What “Client Service” Really Means

Dan Wieden made a speech to the wing nuts who work for him before W+K moved to their new offices in Portland’s Pearl district.
I’ve read it before, but today I read it again.
W+K puts “the work” first and it shows. The work comes before the client/agency relationship and before the people who do the work.
Wieden describes why this makes sense:

In big agencies, the client/agency relationship is the most sacred thing. The difficulty seems to be that the work then serves the relationship, and everything becomes political. And when things get political, the work suffers. And when the work suffers, the business suffers, then the client agency relationship suffers, and you suffer.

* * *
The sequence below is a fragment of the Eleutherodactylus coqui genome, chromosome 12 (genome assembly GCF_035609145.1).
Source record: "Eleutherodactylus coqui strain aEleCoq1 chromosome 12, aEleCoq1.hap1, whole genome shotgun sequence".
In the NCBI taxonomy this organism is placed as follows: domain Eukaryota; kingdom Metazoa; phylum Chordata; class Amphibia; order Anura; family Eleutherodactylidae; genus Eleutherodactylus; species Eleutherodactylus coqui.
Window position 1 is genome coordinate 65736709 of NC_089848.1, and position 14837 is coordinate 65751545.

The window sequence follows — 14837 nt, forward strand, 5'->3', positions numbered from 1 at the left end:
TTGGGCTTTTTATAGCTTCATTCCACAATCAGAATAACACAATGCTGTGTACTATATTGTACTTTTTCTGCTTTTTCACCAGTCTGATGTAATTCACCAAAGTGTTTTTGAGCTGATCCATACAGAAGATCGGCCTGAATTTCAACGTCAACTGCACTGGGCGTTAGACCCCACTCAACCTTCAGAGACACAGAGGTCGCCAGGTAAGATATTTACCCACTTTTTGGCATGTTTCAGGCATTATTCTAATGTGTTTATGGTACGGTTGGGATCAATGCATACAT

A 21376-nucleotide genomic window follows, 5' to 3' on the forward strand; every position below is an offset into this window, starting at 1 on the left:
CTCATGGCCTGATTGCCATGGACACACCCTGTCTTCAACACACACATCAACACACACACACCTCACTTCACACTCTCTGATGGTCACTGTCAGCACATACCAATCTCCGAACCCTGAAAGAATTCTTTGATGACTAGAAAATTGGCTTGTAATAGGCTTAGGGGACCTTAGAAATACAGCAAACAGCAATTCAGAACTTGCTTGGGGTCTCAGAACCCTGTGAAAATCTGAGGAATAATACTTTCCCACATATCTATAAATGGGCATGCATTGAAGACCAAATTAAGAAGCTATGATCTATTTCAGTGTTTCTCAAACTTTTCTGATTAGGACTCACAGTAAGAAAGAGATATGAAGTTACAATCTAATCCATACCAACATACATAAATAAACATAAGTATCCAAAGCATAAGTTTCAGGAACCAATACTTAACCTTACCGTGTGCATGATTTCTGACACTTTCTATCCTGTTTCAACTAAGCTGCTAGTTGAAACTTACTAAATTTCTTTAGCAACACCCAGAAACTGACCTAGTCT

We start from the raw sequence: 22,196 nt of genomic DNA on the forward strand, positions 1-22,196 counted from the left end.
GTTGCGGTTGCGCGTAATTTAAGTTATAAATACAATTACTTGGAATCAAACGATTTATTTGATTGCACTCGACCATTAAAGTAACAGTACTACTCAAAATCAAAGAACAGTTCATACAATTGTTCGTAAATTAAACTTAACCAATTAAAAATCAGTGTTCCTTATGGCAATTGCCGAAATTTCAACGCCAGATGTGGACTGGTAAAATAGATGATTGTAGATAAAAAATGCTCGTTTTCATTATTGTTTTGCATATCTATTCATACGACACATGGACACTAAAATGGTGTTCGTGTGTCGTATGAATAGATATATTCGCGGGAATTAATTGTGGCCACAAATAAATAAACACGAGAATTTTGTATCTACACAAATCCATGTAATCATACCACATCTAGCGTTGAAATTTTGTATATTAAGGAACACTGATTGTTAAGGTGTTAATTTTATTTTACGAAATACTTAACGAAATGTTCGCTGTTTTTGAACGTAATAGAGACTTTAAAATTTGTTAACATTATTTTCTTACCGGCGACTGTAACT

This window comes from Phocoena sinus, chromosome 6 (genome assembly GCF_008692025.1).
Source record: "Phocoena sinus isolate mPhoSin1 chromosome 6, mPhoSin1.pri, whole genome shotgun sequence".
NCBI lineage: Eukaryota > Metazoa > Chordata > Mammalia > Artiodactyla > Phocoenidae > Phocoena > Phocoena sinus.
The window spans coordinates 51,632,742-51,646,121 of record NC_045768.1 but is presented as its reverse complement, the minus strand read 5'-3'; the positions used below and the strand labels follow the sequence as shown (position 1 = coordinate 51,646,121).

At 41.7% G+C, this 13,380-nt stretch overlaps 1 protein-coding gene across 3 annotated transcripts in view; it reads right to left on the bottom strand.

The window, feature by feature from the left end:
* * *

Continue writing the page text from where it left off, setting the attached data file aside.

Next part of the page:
And when we say the client/agency relationship is second to the work, that doesn’t mean it isn’t important. Because the work is a direct reflection of the quality of that relationship. If it is strained, the work shows it. If people are having fun, it shows. If people are bleeding, it shows. If people are just trying to turn other people on, it shows.

In other words, when you put the work first, the people who do the work and the clients who buy the work are happiest. Thus, a logical argument can be made that putting the work first actually means putting people–inside and outside the agency–first.

About David Burn

I wrote my first ad for a political candidate when I was 17 years old. She won her race and I felt the seductive power of advertising for the first time. Today—after working for seven agencies in five states—I am head of brand strategy and creative direction at Bonehook in Portland, Oregon.